Best Action Scenes of All-Time: Bruce Lee Edition - The Part-Time Critic

Sunday, May 31, 2020

Best Action Scenes of All-Time: Bruce Lee Edition

*Scroll past the paragraphs if you want to skip the jabbering and get to the sequences.

Is Bruce Lee the most overrated martial arts star of all-time? Have I got you interested? Let me not drag out my view and give you a straight answer: No, he's not. However, I do think his legend has grow much larger than the actual martial-arts sequences he left behind. After getting his big break on television programs like The Green Hornet, Lee became best known for his five feature length films coming out in the early 1970's; a partial film called Game of Death was released around 1978 and remastered in 2000. These films, coupled with his fighting philosophies and his pop culture impact have created a legacy and influence that few other individuals can claim.

Despite his immense legacy and credentials as a martial arts practitioner and teacher, I find his filmed action sequences to be generally mediocre. Bruce Lee’s primary principles in fight choreography seem to be quickness, impact, and simplicity. In most of his fights, the actual choreography is short and is punctuated by a series of quick kicks to take his opponent out. While it is flashy and when filmed right can be brutal and fun to watch, it’s over very quick for the viewer. This was a purposeful departure from the more acrobatic and intense back and forth choreography that was traditional in Chinese kung fu and wuxia films as well as Chinese opera. 

A lot of this list will boil down to my personal preference in filmed fighting, but I do want to address one myth that I think many action fans imagine is true: Bruce Lee advanced film fighting from the clunky punches of James Bond to the furious fighting choreography we see today. If the only movies you watched at the time were western action films, then this might be true (for you) and Lee's Hong Kong films might have been a revelation. However, complicated and interesting fight choreography was already happening in Hong Kong films for decades. For example, check out this clip from the 1971 film The New One-Armed Swordsmen directed by kung fu film legend Chang Cheh; it came out the same year as Lee's first film The Big Boss. The films that followed shortly after Bruce Lee, especially the efforts of Lau Kar Lueng, Yeun Woo-Ping, Jackie Chan, Sammo Hung, and Jet Li, would easily eclipse and outdo his sequences. This isn't his fault, but when doing retrospectives, it is an important part of the context. I've no doubt if Lee had lived longer he would have made better sequences and worked with better directors.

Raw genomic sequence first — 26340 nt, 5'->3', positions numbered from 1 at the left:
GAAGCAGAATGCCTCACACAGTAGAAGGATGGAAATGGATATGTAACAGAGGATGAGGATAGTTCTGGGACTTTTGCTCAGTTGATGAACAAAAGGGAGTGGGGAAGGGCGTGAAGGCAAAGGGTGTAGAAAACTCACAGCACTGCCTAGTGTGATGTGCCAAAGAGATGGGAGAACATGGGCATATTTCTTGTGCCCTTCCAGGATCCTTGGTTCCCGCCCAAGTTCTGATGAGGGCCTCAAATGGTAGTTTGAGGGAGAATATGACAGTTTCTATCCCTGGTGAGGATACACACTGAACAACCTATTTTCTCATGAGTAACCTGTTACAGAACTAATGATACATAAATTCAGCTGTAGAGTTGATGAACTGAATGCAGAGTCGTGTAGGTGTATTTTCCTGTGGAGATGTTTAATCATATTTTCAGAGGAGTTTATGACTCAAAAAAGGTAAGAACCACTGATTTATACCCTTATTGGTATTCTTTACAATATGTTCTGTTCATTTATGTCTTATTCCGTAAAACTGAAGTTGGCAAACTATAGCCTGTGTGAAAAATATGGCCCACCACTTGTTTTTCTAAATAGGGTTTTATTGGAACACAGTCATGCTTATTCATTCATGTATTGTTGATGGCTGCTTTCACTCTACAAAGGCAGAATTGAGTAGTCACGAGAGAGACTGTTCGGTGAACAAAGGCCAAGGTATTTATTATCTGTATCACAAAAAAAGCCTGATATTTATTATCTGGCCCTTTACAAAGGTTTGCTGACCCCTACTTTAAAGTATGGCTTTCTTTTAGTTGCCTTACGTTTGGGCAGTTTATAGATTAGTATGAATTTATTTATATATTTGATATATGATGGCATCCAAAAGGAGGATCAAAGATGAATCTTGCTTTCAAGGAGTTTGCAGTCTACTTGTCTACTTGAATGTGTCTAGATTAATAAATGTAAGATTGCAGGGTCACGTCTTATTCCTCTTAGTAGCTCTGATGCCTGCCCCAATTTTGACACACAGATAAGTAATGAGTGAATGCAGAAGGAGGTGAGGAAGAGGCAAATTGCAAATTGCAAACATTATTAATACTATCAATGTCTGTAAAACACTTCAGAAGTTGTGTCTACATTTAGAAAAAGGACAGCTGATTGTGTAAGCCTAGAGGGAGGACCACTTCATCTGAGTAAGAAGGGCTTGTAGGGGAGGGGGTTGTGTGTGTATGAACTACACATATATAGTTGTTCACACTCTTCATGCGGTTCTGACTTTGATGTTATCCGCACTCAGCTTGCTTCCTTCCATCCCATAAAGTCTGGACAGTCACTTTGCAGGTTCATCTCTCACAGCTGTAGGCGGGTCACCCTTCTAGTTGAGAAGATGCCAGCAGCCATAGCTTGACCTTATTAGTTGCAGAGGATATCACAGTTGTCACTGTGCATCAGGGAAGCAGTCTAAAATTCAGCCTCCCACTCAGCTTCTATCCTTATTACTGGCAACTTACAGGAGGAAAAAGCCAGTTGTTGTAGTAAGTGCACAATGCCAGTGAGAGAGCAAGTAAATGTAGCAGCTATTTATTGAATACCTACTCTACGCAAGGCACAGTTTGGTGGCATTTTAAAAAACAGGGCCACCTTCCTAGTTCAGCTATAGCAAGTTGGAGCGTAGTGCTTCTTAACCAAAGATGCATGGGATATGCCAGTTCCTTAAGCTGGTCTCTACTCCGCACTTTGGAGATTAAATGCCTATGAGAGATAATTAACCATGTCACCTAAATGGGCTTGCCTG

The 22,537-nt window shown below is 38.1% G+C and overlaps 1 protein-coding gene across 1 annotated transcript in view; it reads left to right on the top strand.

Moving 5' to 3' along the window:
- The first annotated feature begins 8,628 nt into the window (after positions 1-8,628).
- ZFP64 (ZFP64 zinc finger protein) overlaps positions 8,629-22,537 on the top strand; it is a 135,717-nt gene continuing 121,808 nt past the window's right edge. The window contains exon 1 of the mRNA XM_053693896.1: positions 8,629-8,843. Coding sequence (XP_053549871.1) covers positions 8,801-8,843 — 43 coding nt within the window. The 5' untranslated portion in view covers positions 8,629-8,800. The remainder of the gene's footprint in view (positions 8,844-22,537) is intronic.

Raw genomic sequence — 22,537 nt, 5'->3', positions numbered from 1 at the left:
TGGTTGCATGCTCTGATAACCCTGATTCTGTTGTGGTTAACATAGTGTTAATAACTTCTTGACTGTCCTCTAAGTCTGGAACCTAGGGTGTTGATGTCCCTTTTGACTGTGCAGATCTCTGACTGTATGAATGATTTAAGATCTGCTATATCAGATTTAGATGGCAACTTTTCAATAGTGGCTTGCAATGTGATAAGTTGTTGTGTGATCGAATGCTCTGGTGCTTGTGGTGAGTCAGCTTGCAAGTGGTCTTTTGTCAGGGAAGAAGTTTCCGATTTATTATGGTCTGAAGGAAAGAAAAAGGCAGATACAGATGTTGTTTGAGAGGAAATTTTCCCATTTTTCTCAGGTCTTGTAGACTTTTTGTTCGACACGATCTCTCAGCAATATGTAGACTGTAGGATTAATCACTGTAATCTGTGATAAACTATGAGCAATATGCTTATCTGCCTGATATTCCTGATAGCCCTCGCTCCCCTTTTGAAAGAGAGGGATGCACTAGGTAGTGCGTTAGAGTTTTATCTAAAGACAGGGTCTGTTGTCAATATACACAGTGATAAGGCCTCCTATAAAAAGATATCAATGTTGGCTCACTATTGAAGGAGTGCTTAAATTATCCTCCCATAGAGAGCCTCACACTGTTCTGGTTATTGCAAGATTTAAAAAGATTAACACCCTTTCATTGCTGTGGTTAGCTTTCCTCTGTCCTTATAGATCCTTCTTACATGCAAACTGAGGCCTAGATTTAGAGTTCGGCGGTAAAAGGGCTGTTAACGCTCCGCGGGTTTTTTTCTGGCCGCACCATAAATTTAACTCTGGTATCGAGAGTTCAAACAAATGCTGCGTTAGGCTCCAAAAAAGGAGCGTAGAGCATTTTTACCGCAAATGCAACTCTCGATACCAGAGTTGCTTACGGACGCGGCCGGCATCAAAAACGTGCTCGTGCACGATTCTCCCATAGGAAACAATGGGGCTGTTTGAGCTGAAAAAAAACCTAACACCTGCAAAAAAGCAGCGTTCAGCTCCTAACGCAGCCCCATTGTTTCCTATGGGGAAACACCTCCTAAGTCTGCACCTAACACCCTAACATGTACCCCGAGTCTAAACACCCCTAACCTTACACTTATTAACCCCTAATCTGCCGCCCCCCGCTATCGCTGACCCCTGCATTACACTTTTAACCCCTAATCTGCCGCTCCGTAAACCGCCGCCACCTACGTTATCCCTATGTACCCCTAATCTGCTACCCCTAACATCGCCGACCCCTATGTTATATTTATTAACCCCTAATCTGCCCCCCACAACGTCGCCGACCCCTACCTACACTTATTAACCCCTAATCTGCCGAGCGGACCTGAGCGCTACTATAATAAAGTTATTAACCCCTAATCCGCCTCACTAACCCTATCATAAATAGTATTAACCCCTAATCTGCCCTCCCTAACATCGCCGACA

Lee's stuff is still good and for many westerners, it was probably the first good martial arts sequences they ever saw. To get a better understanding of his legacy I watched all 20 action sequences in the six films that cover his filmography and ranked them below. I'll provide commentary on Lee at his worst and Lee at his best. I hope to highlight why I think his legacy has developed and the sequences that support it while also identifying his weaknesses. I took the time to link each fight to a youtube video to help you follow along. Feel free to watch them and let me know your thoughts.

Top 20 Action Sequences
20. “Bruce Lee vs. the Italian Mafia feat. the Skylight Kick” -Way of the Dragon (Link)
19. “Opening: Bruce Lee vs. Sammo Hung at the Shaolin Temple” -Enter the Dragon (Link)
18. “Bruce Lee Introduces Italian Thugs to Chinese Boxing” -Way of the Dragon (Link)
17. “Bruce Lee Breaks Up a Melee Attacking Striking Workers” -The Big Boss (Link)
16. “Bruce Lee vs. O’Hara” -Enter the Dragon (Link)
15. “Bruce Lee vs. Japanese Dojo Part 2: Students & Yoshida” -Fist of Fury (Link)
14. “Bruce Lee and the Prisoners Take on All Han’s Men” -Enter the Dragon (Link)
13. “Bruce Lee vs. Hapkido Master Ji Han-Jae” -Game of Death (Link)
12. “Finale Fight: Lee vs. Han in a Glass Maze” -Enter the Dragon (Link)
11. “Underground Drug Lab Fight” -Enter the Dragon (Link)
10. “Taking Out an Alleyway of Bad Guys with Two Nunchaku” -Way of the Dragon (Link)
9. “Finale Fight: Bruce Lee vs. Big Boss Man in the Field” -The Big Boss (Link)
8. “Bruce Lee vs. Hiroshi Suzuki: Nunchaku vs Sword” -Fist of Fury (Link)
7. “Bruce Lee vs. Bob Wall and Friend” -Way of the Dragon (Link)
6. “Ice House Fight” -The Big Boss (Link)